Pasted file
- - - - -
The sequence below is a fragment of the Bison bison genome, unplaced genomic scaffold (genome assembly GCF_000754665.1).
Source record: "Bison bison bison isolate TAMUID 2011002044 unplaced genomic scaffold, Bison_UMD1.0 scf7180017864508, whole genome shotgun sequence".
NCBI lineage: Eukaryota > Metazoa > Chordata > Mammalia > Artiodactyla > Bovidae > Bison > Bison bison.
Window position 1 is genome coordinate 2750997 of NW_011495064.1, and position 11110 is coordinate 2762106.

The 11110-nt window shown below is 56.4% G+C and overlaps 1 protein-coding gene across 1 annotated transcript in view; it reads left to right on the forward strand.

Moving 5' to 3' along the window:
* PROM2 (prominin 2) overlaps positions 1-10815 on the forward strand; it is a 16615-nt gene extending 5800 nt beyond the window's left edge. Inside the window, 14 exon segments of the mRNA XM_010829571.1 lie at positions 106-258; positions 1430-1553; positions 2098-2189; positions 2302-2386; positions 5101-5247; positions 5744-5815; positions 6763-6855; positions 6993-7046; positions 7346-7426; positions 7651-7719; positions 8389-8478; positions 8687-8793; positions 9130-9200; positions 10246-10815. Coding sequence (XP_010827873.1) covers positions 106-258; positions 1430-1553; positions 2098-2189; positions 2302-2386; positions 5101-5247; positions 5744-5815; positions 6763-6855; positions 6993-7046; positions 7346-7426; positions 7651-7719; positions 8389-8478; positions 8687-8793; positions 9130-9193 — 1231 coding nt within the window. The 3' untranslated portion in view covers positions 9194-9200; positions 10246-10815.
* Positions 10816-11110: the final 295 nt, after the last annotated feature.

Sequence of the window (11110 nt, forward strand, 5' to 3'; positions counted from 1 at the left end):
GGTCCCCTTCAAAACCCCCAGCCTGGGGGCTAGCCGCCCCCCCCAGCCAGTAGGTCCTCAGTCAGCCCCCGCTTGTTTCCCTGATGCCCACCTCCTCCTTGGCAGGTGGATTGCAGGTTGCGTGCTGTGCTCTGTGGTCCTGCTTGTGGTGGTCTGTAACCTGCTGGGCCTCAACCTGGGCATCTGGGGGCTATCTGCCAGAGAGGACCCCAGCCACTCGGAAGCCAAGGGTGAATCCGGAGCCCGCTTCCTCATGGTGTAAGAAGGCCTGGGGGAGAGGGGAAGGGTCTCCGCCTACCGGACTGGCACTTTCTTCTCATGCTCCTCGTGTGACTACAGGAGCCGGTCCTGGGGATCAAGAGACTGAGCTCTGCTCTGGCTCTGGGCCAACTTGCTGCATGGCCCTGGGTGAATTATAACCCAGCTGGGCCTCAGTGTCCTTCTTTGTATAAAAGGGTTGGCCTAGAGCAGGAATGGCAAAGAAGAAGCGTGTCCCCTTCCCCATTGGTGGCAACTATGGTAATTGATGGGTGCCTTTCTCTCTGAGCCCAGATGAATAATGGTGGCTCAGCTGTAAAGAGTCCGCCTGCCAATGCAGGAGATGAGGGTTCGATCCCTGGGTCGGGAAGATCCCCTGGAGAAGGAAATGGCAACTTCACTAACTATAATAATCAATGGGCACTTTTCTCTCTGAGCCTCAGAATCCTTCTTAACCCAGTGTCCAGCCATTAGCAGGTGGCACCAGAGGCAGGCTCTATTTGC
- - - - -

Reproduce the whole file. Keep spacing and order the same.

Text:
The sequence below is a fragment of the Bison bison genome, unplaced genomic scaffold (genome assembly GCF_000754665.1).
Source record: "Bison bison bison isolate TAMUID 2011002044 unplaced genomic scaffold, Bison_UMD1.0 scf7180017864508, whole genome shotgun sequence".
NCBI lineage: Eukaryota > Metazoa > Chordata > Mammalia > Artiodactyla > Bovidae > Bison > Bison bison.
Window position 1 is genome coordinate 2750997 of NW_011495064.1, and position 11110 is coordinate 2762106.

The 11110-nt window shown below is 56.4% G+C and overlaps 1 protein-coding gene across 1 annotated transcript in view; it reads left to right on the forward strand.

Moving 5' to 3' along the window:
* PROM2 (prominin 2) overlaps positions 1-10815 on the forward strand; it is a 16615-nt gene extending 5800 nt beyond the window's left edge. Inside the window, 14 exon segments of the mRNA XM_010829571.1 lie at positions 106-258; positions 1430-1553; positions 2098-2189; positions 2302-2386; positions 5101-5247; positions 5744-5815; positions 6763-6855; positions 6993-7046; positions 7346-7426; positions 7651-7719; positions 8389-8478; positions 8687-8793; positions 9130-9200; positions 10246-10815. Coding sequence (XP_010827873.1) covers positions 106-258; positions 1430-1553; positions 2098-2189; positions 2302-2386; positions 5101-5247; positions 5744-5815; positions 6763-6855; positions 6993-7046; positions 7346-7426; positions 7651-7719; positions 8389-8478; positions 8687-8793; positions 9130-9193 — 1231 coding nt within the window. The 3' untranslated portion in view covers positions 9194-9200; positions 10246-10815.
* Positions 10816-11110: the final 295 nt, after the last annotated feature.

Sequence of the window (11110 nt, forward strand, 5' to 3'; positions counted from 1 at the left end):
GGTCCCCTTCAAAACCCCCAGCCTGGGGGCTAGCCGCCCCCCCCAGCCAGTAGGTCCTCAGTCAGCCCCCGCTTGTTTCCCTGATGCCCACCTCCTCCTTGGCAGGTGGATTGCAGGTTGCGTGCTGTGCTCTGTGGTCCTGCTTGTGGTGGTCTGTAACCTGCTGGGCCTCAACCTGGGCATCTGGGGGCTATCTGCCAGAGAGGACCCCAGCCACTCGGAAGCCAAGGGTGAATCCGGAGCCCGCTTCCTCATGGTGTAAGAAGGCCTGGGGGAGAGGGGAAGGGTCTCCGCCTACCGGACTGGCACTTTCTTCTCATGCTCCTCGTGTGACTACAGGAGCCGGTCCTGGGGATCAAGAGACTGAGCTCTGCTCTGGCTCTGGGCCAACTTGCTGCATGGCCCTGGGTGAATTATAACCCAGCTGGGCCTCAGTGTCCTTCTTTGTATAAAAGGGTTGGCCTAGAGCAGGAATGGCAAAGAAGAAGCGTGTCCCCTTCCCCATTGGTGGCAACTATGGTAATTGATGGGTGCCTTTCTCTCTGAGCCCAGATGAATAATGGTGGCTCAGCTGTAAAGAGTCCGCCTGCCAATGCAGGAGATGAGGGTTCGATCCCTGGGTCGGGAAGATCCCCTGGAGAAGGAAATGGCAACTTCACTAACTATAATAATCAATGGGCACTTTTCTCTCTGAGCCTCAGAATCCTTCTTAACCCAGTGTCCAGCCATTAGCAGGTGGCACCAGAGGCAGGCTCTATTTGC